Gospel books are the most numerous and important of surviving early medieval Latin manuscripts, and these essays represent stages in an examination of their structure, arrangement, contents, and texts. New details and aspects of the books, links between Gospel texts of different regions and scriptoria, and much new information has been uncovered, starting with the preliminary survey of 1949, and including now classic studies of the Irish pocket Gospel book, and of the Book of Kells. The chronological scope also includes Anglo-Saxon Gospels of the 10th and 11th centuries, and the only survey of these books, hitherto accessible in an expensive facsimile edition, is made available here. The subject matter of these essays has been widened by including a preliminary examination of citation marks in early Latin manuscripts, and a review of the oldest Biblical manuscripts.
'…it is important to be reminded of McGurk’s meticulous work in this field and to have his articles to hand between one set of covers….' Journal of Theological Studies, Vol. 50, No. 1 'It is a fitting recognition of McGurk’s seminal contribution to the study of these early manuscripts of the Latin Bible and will be a definitive starting-point for researchers in the future…a coherent and very valuable body of research….' Parergon, Vol. 17, No. 1 'This volume brings together fifteen of the most important of [his] studies, putting at our fingertips a treasure chest of specialized knowledge and detailed information…' Libraries and Culture
Contents: The Irish pocket Gospel book; The Gospel book in Celtic lands before A.D.850: contents and arrangement; The canon tables in the Book of Lindisfarne and in the Codex Fuldensis of St Victor of Capua; Two notes on the Book of Kells and its relation to other insular Gospel books; Citation marks in early Latin manuscripts; Introduction to Latin Gospel books from A.D. 400 to A.D. 800; An Anglo-Saxon Bible fragment of the late 8th century, Royal 1.E.VI; The Ghent Livinus Gospels and the scriptorium of St Amand; An edition of the abbreviated and selective set of Hebrew names found in the Book of Kells; Des receuils d'interprétations de noms Hébreux; The disposition of numbers in Latin Eusebian canon tables; The oldest manuscripts of the Latin Bible; Theodore’s Bible: the Gospels; Text from The York Gospels; The Anglo-Saxon Gospel books of Judith, Countess of Flanders: their text, make-up and function; Supplementary bibliography; Index of manuscripts; Index of subjects, people and places.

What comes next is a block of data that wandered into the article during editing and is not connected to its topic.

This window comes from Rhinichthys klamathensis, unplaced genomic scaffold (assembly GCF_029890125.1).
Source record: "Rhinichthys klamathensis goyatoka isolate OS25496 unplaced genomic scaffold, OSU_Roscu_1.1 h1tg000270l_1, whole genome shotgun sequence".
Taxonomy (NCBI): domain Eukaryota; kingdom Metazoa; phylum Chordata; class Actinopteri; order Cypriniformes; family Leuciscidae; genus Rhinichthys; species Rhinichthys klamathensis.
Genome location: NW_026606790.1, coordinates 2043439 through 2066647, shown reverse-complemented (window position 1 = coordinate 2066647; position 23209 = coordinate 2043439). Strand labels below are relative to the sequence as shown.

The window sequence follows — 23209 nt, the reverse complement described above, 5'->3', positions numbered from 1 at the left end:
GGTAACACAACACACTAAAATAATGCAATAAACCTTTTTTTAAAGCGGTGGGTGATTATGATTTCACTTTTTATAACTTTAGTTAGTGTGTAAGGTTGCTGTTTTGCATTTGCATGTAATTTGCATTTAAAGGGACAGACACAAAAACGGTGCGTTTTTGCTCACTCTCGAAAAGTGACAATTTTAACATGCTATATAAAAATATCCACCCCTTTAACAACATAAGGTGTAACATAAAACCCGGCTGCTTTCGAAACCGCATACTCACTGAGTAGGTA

The first title in the Variorum Collected Studies series was published in 1970. Since then well over 1000 titles have appeared in the series, and it has established a well-earned international reputation for the publication of key research across a whole range of subjects within the fields of history.
The history of the medieval world remains central to the series, with Byzantine studies a particular speciality, but the range of titles extends from Hellenistic philosophy and the history of the Roman empire and early Christianity, through the Renaissance and Reformation, up to the 20th century. Islamic Studies forms another major strand as do the histories of science, technology and medicine.
Each title in the Variorum Collected Studies series brings together for the first time a selection of articles by a leading authority on a particular subject. These studies are reprinted from a vast range of learned journals, Festschrifts and conference proceedings. They make available research that is scattered, even inaccessible in all but the largest and most specialized libraries. With a new introduction and index, and often with new notes and previously unpublished material, they constitute an essential resource.
For further information about contributing to the series please contact Michael Greenwood at Michael.Greenwood@informa.com